The work I sent to Houston is mid-project. I know that there are more pieces in that series, but for the moment I have turned my attention to a large canvas where I am working out the latest manifestation of The Print Project. I spent over a year developing several permutations of a four color lithograph inspired by a painting called “Almond Tree – Biot”.  Michael Williams helped me further deconstruct the image into a digital format. With him I was able to separate colors and change them in ways that were antithetical to the original image of a tree in bloom. As we printed out a large print, about 2 1/2 feet by 3 feet, it became obvious to both of us that the print wanted to be larger, much larger. So, that is exactly what I did, I started translating this print back into paint on a large canvas.

Leslie Parke, Almond Tree New Version

I want these paintings to act like Monet’s Rouen Cathedrals, but with a twist. I want the color and the scale of the painting to create an atmosphere — a sensation, something you almost feel before you see. Yet, I want to do this with colors that are not exactly taken from nature. I have sliced and diced the color until it has a certain feeling and a certain light. But the color is not true to what would be the local color in nature. In my first version there are flowers that would be white in nature, that are black in the painting. And yet, over all, you still have the sense that the image is from nature.

Working on the first of these paintings, I have run into endless problems with the alignment of the colors. I will paint a color in one day and out the next. I have kept my brush strokes bold and gestural, but at the same time I am working with very small brushes — so the strokes are as small as they might be on an Impressionist painting. At each stage, I feel as though I have ruined it. Is my brush stroke right? Is it too messy. Will I be able to convey what I hope to? One moment I am certain that it will all work out, the next minute I am wondering who I can hire who can really paint this.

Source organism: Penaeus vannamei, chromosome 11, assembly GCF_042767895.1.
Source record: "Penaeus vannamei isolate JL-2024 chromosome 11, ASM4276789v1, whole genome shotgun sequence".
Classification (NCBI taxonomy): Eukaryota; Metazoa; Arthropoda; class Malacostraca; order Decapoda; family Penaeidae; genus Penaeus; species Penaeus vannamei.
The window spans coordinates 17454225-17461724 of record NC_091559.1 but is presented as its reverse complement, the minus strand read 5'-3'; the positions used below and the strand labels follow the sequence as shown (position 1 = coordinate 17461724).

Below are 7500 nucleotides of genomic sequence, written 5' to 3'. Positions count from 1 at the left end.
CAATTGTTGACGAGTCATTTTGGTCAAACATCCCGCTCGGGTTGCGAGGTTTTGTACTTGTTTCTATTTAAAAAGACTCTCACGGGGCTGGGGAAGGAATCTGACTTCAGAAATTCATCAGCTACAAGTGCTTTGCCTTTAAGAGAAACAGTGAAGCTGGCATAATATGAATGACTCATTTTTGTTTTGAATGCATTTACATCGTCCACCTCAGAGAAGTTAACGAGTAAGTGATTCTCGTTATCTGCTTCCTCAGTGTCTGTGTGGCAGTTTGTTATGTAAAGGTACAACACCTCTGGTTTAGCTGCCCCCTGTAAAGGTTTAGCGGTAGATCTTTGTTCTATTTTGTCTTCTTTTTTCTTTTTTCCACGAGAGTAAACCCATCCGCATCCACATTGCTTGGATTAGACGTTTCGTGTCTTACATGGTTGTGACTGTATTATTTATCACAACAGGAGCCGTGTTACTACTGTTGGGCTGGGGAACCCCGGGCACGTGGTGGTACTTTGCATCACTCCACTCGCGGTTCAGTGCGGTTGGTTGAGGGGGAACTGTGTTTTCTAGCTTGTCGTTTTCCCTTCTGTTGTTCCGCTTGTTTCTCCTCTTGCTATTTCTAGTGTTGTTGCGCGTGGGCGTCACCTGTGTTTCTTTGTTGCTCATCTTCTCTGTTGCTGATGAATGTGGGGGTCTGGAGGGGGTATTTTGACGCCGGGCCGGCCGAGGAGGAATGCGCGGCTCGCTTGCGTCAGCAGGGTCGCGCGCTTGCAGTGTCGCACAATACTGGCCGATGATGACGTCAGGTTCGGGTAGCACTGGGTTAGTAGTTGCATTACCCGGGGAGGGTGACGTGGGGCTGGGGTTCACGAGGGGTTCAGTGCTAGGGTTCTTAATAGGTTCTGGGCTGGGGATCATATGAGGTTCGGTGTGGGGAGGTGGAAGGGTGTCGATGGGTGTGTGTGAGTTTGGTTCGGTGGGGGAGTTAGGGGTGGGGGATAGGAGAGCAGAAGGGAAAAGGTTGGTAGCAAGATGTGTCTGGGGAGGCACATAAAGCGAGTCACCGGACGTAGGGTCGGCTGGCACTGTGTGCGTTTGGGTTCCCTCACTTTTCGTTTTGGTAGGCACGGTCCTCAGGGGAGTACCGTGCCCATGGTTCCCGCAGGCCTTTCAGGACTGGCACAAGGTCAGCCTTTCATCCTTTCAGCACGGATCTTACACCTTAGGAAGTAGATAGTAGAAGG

I won’t know if this is any good until I am done, and perhaps not even then. My vision requires that I do several versions of this before I decide if it works or not. So, at mid-year I feel in mid-air, falling, falling, falling.

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The Print Project: Hokusai, Monet and Lichtenstein


Roy Lichtenstein. Reverie from 11 Pop Artists, volume II. 1965 (published 1966)

What happens when Roy Lichtenstein translates mass media printing techniques, notably the Benday dot, into paintings and then back into print? What has happened that the final result does not land back into the banal?

Another story of the path from print into painting and back into print might help explain that.

Much of Monet’s work was influenced by Japanese prints.  The prints offer a view of everyday life, emulated by the Impressionists, but they also captured an instant.

Hokusai

Hokusai

 

So, not only would a Hokusai print depict a flower, but a flower in a particular wind and weather.  Note the wings of a  the butterfly.

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Monet, “Grainstack”

When asked about the origin of Monet’s series of paintings “Grainstacks”, he said that he was working in the field and noticed the light changing. He asked his step-daughter, Blanche, who frequently assisted him, to bring him another canvas, and another and another. He changed the canvases  every few minutes to accommodate the changing light.

I think that it is far more likely that Monet’s inspiration for the series came from Hokusai’s “36 Views of Mt. Fuji”.  Monet collected Japanese prints and owned several biographies of Hokusai.

Hokusai, "Mount Fuji"

Hokusai, “Mount Fuji”

In Hokusai’s “36 Views of Mount Fuji”,   he captured the iconic mountain under numerous conditions.  Monet did the same with his “series paintings”, but perhaps most famously with his Rouen Cathedral paintings.  Here, the monolith is transformed by light.

 

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Monet, “Rouen Cathedral”

 

In 1968 Roy Lichtenstein used photos of Monet’s cathedrals for a series of paintings and lithographs, using not the Impressionist dash or even the pointillist’s dot, but the banal Benday dot.